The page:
Journal article

Reproductive phenology across the lunar cycle: parental decisions, offspring responses, and consequences for reef fish

Jeffrey S Shima, Craig W Osenberg, Suzanne H Alonzo, Erik G Noonburg, Pauline Mitterwallner, Stephen E Swearer

ECOLOGY | WILEY | Published : 2020


Most organisms reproduce in a dynamic environment, and life-history theory predicts that this can favor the evolution of strategies that capitalize on good times and avoid bad times. When offspring experience these environmental changes, fitness can depend strongly upon environmental conditions at birth and at later life stages. Consequently, fitness will be influenced by the reproductive decisions of parents (i.e., birth date effects) and developmental decisions (e.g., adaptive plasticity) of their offspring. We explored the consequences of these decisions using a highly iteroparous coral reef fish (the sixbar wrasse, Thalassoma hardwicke) and in a system where both parental and offspring e..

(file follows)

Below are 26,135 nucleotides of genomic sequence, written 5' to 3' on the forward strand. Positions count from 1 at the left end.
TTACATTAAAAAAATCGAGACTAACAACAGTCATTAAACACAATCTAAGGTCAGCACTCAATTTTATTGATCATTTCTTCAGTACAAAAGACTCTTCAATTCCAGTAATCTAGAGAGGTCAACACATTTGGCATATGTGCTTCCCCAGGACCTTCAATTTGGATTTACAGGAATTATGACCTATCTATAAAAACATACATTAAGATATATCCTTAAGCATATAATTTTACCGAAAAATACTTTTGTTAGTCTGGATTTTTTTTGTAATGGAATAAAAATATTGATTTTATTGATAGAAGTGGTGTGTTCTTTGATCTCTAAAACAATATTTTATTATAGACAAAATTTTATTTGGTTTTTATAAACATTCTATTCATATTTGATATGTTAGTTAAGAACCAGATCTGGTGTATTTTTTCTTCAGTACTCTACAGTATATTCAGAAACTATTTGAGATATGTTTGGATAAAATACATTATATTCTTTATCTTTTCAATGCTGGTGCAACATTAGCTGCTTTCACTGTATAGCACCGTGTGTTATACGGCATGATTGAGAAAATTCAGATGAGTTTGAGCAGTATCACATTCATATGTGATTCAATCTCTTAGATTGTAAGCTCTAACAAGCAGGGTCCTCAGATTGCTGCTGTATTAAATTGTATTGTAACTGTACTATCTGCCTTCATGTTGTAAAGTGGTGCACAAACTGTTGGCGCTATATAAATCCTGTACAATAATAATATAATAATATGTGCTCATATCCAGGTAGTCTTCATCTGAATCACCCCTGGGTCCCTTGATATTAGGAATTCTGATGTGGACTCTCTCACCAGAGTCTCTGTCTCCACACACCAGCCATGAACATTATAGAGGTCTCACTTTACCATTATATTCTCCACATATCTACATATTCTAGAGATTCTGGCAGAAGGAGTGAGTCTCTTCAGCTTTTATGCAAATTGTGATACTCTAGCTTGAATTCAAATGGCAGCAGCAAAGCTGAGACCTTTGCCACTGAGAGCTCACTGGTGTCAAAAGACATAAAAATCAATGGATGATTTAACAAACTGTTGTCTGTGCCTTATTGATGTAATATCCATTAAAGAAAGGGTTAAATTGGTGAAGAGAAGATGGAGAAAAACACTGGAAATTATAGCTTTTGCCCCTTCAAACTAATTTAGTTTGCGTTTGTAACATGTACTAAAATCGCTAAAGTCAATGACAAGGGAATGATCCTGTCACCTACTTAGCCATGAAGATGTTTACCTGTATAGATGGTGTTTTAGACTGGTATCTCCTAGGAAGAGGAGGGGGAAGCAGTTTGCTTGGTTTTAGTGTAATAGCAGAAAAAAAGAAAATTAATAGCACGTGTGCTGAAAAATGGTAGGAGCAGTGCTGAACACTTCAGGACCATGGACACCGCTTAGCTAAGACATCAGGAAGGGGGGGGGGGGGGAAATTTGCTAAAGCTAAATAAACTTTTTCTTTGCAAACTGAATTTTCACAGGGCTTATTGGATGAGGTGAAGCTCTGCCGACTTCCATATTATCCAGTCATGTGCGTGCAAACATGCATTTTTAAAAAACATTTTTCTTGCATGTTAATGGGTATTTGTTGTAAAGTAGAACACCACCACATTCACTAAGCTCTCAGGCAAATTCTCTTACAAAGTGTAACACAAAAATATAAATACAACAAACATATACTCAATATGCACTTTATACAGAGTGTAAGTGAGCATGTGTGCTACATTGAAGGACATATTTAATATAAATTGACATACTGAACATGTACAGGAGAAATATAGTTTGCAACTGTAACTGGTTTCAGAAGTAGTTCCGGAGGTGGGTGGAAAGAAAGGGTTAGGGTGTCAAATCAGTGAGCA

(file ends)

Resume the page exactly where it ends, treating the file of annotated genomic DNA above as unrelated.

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University of Melbourne Researchers


Awarded by Royal Society of New Zealand Marsden Fund

Awarded by U.S. National Science Foundation

Funding Acknowledgements

P. Caie, K. Hillyer, D. McNaughtan, and J. You-Sing assisted with sample collection, otolith extraction, and/or processing. N. Raventos (CEAB Otolith Research Lab) quantified otolith microstructure. O. Ronce facilitated access to sabbatical workspace and facilities at the Institut des Sciences de l'Evolution de Montpellier for JSS, and also provided useful discussion. S. Sponaugle and an anonymous reviewer provided thoughtful comments that improved this paper. Research grants from the Royal Society of New Zealand Marsden Fund (VUW1503, 2016-2020), the U.S. National Science Foundation (OCE- 1130359), and Victoria University of Wellington provided funding. Victoria University Coastal Ecology Lab and the UC Gump Research Station provided essential logistic support.